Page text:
The city was marred by Aboriginal conflict between 1843-1855, and development was partly setback by the Great Fire of Brisbane, and the Great Brisbane Flood. Brisbane was chosen as the capital when Queensland was proclaimed a separate colony from New South Wales in 1859. During World War II, Brisbane played a central role in the Allied campaign and served as the South West Pacific headquarters for General Douglas MacArthur. Today, it is well known for its distinct Queenslander Architecture which forms much of the built heritage of Brisbane.

Brisbane has hosted several large cultural, international and sporting events, including the 1982 Commonwealth Games, World Expo ’88, the final Goodwill Games in 2001, and the 2014 G-20 summit.

CLIMATE

Brisbane has a humid subtropical climate with hot, humid summers and dry moderately warm winters. Due to its proximity to the Coral Sea and a warm ocean current, Brisbane’s overall temperature variability is somewhat less than most other Australian capitals, particularly in winter, when maximum temperatures below 20 C are relatively uncommon (compared with Sydney, Adelaide, and Perth). From November to March, thunderstorms are common over Brisbane, with the more severe events accompanied by large damaging hail stones, torrential rain and destructive winds. On an annual basis, Brisbane averages 124 clear days. Dewpoints in the summer average at around 20 °C.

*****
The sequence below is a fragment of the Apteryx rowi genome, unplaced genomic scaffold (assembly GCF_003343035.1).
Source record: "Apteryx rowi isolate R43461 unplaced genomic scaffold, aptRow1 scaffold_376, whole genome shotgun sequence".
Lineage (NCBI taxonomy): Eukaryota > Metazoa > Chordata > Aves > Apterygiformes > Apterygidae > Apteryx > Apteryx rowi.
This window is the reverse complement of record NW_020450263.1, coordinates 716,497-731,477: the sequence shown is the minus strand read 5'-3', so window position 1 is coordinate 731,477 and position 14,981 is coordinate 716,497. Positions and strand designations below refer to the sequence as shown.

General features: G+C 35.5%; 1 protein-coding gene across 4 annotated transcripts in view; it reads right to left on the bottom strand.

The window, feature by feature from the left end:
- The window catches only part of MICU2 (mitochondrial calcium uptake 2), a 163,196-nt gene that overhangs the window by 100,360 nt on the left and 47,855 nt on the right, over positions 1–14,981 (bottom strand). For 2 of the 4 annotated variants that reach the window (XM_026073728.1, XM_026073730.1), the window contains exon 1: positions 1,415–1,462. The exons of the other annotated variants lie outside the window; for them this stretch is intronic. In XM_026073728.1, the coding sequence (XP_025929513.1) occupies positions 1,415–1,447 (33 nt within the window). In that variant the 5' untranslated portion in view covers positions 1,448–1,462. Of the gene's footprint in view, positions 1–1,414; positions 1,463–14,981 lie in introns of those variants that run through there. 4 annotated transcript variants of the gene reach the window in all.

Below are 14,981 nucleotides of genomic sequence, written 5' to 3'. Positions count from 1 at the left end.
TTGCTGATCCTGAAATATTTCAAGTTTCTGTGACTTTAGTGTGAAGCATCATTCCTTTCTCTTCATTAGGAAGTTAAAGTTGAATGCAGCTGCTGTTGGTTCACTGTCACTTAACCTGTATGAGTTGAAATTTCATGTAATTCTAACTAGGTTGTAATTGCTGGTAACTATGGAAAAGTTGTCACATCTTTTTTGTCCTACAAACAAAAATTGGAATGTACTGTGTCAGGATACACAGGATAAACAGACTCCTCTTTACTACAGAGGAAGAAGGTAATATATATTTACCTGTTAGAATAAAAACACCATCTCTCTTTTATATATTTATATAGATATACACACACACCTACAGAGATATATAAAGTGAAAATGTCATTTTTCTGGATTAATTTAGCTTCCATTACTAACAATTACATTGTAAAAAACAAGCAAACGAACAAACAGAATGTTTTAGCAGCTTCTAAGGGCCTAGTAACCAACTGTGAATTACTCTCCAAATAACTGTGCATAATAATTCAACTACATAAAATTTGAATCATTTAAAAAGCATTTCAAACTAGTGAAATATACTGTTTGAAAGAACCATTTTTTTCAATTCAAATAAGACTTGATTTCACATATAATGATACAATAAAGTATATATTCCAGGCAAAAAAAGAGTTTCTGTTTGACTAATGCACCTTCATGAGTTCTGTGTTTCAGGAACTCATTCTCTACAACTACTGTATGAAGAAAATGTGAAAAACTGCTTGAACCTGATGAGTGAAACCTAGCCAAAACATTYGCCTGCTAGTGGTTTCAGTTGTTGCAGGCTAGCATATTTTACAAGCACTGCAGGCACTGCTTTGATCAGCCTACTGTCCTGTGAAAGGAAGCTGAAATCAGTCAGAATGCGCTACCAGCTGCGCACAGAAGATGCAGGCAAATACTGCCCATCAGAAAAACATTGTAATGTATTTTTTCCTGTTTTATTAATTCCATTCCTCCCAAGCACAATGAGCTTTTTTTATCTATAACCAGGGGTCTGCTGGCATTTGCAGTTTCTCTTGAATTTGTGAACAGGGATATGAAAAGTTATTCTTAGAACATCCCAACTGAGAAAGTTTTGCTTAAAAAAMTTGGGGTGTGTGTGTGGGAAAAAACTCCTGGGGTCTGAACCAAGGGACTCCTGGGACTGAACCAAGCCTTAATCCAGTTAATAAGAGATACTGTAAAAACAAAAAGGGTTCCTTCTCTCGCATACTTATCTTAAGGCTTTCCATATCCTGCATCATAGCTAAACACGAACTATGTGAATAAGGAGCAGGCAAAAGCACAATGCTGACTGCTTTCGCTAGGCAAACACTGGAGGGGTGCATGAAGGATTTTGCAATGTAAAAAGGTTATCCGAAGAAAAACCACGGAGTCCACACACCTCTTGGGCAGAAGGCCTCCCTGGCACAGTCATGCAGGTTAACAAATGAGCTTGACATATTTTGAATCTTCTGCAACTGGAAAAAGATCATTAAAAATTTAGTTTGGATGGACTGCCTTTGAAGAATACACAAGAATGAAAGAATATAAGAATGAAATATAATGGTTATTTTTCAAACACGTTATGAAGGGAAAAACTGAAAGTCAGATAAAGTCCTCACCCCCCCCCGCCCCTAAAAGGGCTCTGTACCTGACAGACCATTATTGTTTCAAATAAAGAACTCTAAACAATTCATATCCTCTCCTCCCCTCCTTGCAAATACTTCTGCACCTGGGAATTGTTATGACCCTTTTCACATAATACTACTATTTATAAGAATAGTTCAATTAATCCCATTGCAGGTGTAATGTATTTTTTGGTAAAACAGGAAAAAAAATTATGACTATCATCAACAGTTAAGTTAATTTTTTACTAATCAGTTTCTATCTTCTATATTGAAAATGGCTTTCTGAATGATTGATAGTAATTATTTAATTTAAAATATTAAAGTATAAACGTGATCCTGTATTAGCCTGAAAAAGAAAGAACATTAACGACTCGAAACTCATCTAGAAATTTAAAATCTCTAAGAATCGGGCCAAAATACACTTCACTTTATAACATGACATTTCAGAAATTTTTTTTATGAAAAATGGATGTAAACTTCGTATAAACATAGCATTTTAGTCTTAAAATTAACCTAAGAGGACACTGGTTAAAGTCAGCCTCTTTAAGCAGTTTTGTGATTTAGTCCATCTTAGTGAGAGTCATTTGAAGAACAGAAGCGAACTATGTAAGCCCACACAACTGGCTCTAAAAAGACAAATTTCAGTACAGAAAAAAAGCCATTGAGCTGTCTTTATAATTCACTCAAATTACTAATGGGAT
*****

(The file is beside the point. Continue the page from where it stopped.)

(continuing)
The city’s highest recorded temperature was 43.2 °C on 26 January 1940, but temperatures above 38 °C are uncommon. On 19 July 2007, Brisbane’s temperature fell below the freezing point for the first time since records began, registering −0.1 °C at the airport. In 2009 Brisbane recorded its hottest winter day at 35.4 °C on 24 August. Brisbane’s wettest day occurred on 21 January 1887, when 465 millimetres of rain fell on the city, the highest maximum daily rainfall of Australia’s capital cities.